Muck flies in design rights appeal

A dispute over unregistered design rights in the Court of Appeal has broken new ground in intellectual property law.

The machine at the centre of the dispute is a slurry separator, designed to displace the dung heap and the muck-spreader from the English rural landscape.

In March 1997, Farmers Build, which marketed the separator, claimed that Carier Bulk Materials Handling had infringed its design rights.

Mr Justice Rattee, while recognising Farmers Build's rights to the design in both the shape and configuration of the whole and parts of the Target slurry separator, ruled that the company was not entitled to damages from Carier for infringement of those rights.

He held that Farmers Build, even though it was not outside the limitation period, had dragged its heels in launching litigation.

It was argued that the company had waited to see how well the device sold before launching litigation, and that in those circumstances it had acquiesced to what had taken place.

Farmers Build appealed and Carier cross-appealed against the finding of the existence of design rights.

In the Court of Appeal, Lord Justice Mummery rejected the ruling that Farmers Build had delayed in launching litigation, and said that it had brought its proceedings for infringement within the limitation period.

He said the effect of the judgment was that delay in bringing proceedings meant that a claim was as good as statute barred, even before the expiration of the limitation period.

On the cross-appeal challenge over the existence of design rights, the appeal court held that the rights did in fact exist.

"Farmers Build has only claimed design right in parts and in combinations of parts which make up a small part of the entire machine.

"But that does not prevent there being a design right in the overall shape and configuration of the combination of parts which make up the whole," the court said.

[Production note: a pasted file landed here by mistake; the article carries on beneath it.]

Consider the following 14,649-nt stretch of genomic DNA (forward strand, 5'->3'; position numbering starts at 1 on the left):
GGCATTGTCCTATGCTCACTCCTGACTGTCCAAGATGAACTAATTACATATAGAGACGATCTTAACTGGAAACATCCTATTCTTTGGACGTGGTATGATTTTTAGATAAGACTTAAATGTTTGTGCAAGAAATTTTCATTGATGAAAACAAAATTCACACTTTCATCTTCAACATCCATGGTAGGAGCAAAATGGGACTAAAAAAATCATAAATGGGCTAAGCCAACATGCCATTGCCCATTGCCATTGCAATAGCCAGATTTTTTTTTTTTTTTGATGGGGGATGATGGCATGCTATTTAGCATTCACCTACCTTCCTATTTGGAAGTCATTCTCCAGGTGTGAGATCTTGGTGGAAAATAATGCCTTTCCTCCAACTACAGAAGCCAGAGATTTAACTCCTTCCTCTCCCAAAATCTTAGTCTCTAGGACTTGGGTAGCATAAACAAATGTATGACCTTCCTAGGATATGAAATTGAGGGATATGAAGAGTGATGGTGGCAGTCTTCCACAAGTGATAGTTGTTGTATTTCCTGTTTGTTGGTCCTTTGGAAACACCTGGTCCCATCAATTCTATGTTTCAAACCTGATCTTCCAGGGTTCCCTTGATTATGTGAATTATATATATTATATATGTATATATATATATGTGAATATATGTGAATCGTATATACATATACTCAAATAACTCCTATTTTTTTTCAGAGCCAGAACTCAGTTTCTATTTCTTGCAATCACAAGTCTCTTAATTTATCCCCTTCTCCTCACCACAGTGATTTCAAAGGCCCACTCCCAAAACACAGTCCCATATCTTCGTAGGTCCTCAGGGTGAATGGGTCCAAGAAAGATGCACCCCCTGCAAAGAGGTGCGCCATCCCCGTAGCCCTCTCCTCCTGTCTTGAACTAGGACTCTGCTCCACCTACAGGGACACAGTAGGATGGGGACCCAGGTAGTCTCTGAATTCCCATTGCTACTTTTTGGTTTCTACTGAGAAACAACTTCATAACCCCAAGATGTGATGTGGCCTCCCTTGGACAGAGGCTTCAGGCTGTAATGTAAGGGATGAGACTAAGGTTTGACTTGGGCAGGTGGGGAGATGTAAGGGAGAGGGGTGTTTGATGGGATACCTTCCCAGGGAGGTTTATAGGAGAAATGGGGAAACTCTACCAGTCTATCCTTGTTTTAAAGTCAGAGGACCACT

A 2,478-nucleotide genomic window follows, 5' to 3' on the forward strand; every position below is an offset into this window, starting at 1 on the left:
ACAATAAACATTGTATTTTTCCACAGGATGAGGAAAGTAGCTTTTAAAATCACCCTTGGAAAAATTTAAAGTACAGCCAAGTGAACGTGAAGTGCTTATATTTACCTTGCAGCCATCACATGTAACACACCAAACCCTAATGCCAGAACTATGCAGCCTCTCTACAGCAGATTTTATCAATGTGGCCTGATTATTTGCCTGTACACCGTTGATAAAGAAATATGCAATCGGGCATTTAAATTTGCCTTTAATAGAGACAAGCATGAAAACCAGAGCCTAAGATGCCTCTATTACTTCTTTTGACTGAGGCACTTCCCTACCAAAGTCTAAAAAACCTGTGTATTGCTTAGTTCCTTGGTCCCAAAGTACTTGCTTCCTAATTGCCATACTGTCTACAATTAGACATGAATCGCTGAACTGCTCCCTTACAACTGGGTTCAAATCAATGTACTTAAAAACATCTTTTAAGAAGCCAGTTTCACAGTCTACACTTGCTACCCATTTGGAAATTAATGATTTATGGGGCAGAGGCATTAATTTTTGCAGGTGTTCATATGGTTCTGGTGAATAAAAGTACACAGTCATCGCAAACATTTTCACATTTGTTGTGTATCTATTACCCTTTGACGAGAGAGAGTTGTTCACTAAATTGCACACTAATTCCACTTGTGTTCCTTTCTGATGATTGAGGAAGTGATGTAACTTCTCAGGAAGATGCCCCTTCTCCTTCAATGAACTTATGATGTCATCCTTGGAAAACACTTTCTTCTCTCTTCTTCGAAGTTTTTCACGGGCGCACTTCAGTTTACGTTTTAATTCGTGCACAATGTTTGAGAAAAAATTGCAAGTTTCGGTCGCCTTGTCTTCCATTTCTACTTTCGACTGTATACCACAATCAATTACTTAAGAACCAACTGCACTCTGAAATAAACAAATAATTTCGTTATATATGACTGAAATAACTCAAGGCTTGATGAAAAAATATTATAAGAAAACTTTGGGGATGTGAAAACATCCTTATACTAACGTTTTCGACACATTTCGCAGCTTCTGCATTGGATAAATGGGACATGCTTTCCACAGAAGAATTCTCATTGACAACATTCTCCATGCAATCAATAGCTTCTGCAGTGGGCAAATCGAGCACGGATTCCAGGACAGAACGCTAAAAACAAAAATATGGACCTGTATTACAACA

"A whole assembly of parts, even if all the individual parts are commonplace, is not itself commonplace if the result is to produce a slurry separator of an overall design different from the overall design of other slurry separators."

Margaret Briffa of Briffa & Co, which acted for plaintiffs and later appellants, Farmers Build throughout, says the case has focused on the all-important meaning of the term "commonplace" under section 213(4) of the Act.

In spite of its importance, it has taken 10 years – that is, since the introduction of unregistered design right into English law under part three of the Copyright Designs and Patents Act 1988 – for such a test to take place.

Lord Justice Mummery said that while the mass of intellectual property litigation prior to the 1988 Act has been branded by one IP academic as a "merry litigious bonanza", this was the first case of design right to reach the Court of Appeal.

Briffa says that in intellectual property circles this is a signpost ruling from the Court of Appeal on an area of law that has never previously been tested to that level.

"The court found that provision as to the word "commonplace" was not to impose a requirement of novelty in order to secure the limited protection enjoyed by registered designs, but to guard against situations in which the short-term protection for functional designs would create practical difficulties.

"The comparative exercise with other designs, to establish whether a design is commonplace, must be conducted objectively, and no amount of guidance given by experts or witnesses can provide the court with an answer to the particular case. It is a question of fact and degree."

Briffa says the case is ensured a place in the history of intellectual property law and that it is one which will be quoted for years to come.